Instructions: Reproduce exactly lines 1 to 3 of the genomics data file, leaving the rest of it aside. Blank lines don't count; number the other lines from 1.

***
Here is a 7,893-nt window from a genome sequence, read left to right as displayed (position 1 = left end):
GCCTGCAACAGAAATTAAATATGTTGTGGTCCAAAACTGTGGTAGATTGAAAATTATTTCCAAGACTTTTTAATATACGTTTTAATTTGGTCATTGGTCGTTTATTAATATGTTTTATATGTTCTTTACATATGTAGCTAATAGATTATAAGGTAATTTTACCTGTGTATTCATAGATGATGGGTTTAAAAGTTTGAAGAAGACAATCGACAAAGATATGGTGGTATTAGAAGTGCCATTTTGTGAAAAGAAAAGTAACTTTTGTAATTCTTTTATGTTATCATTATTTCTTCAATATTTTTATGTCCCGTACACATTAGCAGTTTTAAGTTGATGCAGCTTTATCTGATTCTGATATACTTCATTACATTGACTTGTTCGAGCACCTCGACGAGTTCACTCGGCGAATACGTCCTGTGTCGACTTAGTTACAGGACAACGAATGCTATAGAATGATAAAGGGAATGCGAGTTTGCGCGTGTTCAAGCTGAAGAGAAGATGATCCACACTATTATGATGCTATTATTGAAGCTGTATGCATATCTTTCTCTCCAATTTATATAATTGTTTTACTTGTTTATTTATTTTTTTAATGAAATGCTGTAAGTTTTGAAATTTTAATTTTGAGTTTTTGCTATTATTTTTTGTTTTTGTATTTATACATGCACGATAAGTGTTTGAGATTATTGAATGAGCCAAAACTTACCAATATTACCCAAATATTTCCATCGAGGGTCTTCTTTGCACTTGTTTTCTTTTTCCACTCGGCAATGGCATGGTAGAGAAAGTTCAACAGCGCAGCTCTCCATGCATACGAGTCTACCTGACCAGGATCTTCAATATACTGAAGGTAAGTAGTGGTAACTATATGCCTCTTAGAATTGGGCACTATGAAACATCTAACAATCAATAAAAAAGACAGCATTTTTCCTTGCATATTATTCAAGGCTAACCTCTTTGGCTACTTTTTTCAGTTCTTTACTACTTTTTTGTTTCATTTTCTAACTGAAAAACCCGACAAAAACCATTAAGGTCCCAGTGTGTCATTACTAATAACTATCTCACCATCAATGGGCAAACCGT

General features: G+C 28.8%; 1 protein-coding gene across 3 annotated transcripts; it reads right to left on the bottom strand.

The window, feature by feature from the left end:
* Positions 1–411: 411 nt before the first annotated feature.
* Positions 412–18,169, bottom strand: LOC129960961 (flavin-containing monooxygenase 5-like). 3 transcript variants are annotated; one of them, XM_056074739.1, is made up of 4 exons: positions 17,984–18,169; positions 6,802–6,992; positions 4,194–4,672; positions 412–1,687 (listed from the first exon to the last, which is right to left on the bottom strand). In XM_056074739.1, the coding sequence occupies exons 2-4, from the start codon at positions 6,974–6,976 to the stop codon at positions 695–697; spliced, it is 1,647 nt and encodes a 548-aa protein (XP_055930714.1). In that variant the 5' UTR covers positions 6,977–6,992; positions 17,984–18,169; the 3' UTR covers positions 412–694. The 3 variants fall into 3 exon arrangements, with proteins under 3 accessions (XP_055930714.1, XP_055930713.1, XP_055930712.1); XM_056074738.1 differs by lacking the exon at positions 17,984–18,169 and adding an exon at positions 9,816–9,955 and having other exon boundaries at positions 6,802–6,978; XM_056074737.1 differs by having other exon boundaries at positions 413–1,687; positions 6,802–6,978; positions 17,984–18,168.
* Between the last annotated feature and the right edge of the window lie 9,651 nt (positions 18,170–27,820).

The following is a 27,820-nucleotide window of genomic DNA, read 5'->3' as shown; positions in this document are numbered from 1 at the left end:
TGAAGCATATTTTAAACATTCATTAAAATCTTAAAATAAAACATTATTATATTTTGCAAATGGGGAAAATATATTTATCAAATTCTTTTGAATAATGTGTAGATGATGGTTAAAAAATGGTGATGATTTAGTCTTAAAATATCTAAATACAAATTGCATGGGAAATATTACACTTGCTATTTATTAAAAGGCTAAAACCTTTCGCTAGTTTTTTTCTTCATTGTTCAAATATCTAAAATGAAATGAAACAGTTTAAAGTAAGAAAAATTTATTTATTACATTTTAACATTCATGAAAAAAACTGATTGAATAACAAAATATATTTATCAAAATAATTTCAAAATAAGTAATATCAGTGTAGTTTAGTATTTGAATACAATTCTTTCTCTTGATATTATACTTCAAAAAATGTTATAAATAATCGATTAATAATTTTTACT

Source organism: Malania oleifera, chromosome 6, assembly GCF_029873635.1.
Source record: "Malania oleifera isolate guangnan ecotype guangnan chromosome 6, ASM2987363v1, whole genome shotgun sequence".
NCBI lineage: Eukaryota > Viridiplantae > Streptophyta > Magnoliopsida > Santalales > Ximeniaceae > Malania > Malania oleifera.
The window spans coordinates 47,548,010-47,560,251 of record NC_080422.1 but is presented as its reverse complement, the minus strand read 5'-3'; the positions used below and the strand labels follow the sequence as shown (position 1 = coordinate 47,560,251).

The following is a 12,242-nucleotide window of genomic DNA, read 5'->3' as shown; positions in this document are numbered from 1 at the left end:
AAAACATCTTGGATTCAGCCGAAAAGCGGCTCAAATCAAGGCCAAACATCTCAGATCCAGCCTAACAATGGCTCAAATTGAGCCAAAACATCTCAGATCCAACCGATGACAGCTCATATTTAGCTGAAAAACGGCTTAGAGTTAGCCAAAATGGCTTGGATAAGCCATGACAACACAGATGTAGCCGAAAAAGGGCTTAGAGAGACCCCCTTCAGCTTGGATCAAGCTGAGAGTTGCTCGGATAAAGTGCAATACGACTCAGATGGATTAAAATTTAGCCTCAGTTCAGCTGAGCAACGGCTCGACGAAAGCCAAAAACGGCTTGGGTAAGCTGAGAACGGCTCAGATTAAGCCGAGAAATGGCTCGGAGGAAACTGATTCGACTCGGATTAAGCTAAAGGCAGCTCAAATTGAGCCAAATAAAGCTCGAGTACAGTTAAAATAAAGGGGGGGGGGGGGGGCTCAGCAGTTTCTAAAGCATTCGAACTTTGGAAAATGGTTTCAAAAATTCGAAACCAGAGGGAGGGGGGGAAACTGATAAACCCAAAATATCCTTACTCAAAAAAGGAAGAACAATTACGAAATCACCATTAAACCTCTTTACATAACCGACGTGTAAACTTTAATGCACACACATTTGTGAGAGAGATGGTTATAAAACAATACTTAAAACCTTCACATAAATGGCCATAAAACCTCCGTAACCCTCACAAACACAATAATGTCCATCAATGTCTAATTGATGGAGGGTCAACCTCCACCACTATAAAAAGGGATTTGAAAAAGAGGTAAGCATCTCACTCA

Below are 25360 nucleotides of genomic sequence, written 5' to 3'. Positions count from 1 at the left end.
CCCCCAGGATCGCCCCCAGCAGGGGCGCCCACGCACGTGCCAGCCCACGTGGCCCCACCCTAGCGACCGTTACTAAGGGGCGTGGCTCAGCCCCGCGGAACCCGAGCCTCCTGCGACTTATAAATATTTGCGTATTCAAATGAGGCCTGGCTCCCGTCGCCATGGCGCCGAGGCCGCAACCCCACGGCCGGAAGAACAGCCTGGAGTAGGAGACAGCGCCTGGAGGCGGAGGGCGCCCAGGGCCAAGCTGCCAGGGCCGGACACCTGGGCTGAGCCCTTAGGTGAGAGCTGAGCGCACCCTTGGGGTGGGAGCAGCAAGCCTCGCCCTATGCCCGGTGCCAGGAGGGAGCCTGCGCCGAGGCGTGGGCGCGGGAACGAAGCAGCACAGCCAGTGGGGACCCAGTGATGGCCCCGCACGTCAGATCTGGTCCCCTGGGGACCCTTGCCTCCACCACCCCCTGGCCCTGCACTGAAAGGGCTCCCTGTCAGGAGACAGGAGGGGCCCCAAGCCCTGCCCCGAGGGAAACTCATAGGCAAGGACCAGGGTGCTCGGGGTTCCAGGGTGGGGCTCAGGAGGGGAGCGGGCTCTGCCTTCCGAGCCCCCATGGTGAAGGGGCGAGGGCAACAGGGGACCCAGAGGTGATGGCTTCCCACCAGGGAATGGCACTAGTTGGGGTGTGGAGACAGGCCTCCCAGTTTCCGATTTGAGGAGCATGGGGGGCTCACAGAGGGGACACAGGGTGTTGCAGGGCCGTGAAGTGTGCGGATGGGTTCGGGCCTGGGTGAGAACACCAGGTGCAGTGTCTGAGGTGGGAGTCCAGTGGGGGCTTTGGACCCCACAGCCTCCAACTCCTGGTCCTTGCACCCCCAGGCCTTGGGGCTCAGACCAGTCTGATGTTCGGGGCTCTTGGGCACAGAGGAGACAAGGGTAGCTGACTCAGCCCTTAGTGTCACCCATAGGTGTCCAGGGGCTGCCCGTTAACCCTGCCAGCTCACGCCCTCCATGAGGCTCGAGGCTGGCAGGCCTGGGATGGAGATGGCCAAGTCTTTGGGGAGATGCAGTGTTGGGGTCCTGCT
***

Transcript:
Here is a 7,893-nt window from a genome sequence, read left to right as displayed (position 1 = left end):
GCCTGCAACAGAAATTAAATATGTTGTGGTCCAAAACTGTGGTAGATTGAAAATTATTTCCAAGACTTTTTAATATACGTTTTAATTTGGTCATTGGTCGTTTATTAATATGTTTTATATGTTCTTTACATATGTAGCTAATAGATTATAAGGTAATTTTACCTGTGTATTCATAGATGATGGGTTTAAAAGTTTGAAGAAGACAATCGACAAAGATATGGTGGTATTAGAAGTGCCATTTTGTGAAAAGAAAAGTAACTTTTGTAATTCTTTTATGTTATCATTATTTCTTCAATATTTTTATGTCCCGTACACATTAGCAGTTTTAAGTTGATGCAGCTTTATCTGATTCTGATATACTTCATTACATTGACTTGTTCGAGCACCTCGACGAGTTCACTCGGCGAATACGTCCTGTGTCGACTTAGTTACAGGACAACGAATGCTATAGAATGATAAAGGGAATGCGAGTTTGCGCGTGTTCAAGCTGAAGAGAAGATGATCCACACTATTATGATGCTATTATTGAAGCTGTATGCATATCTTTCTCTCCAATTTATATAATTGTTTTACTTGTTTATTTATTTTTTTAATGAAATGCTGTAAGTTTTGAAATTTTAATTTTGAGTTTTTGCTATTATTTTTTGTTTTTGTATTTATACATGCACGATAAGTGTTTGAGATTATTGAATGAGCCAAAACTTACCAATATTACCCAAATATTTCCATCGAGGGTCTTCTTTGCACTTGTTTTCTTTTTCCACTCGGCAATGGCATGGTAGAGAAAGTTCAACAGCGCAGCTCTCCATGCATACGAGTCTACCTGACCAGGATCTTCAATATACTGAAGGTAAGTAGTGGTAACTATATGCCTCTTAGAATTGGGCACTATGAAACATCTAACAATCAATAAAAAAGACAGCATTTTTCCTTGCATATTATTCAAGGCTAACCTCTTTGGCTACTTTTTTCAGTTCTTTACTACTTTTTTGTTTCATTTTCTAACTGAAAAACCCGACAAAAACCATTAAGGTCCCAGTGTGTCATTACTAATAACTATCTCACCATCAATGGGCAAACCGT

General features: G+C 28.8%; 1 protein-coding gene across 3 annotated transcripts; it reads right to left on the bottom strand.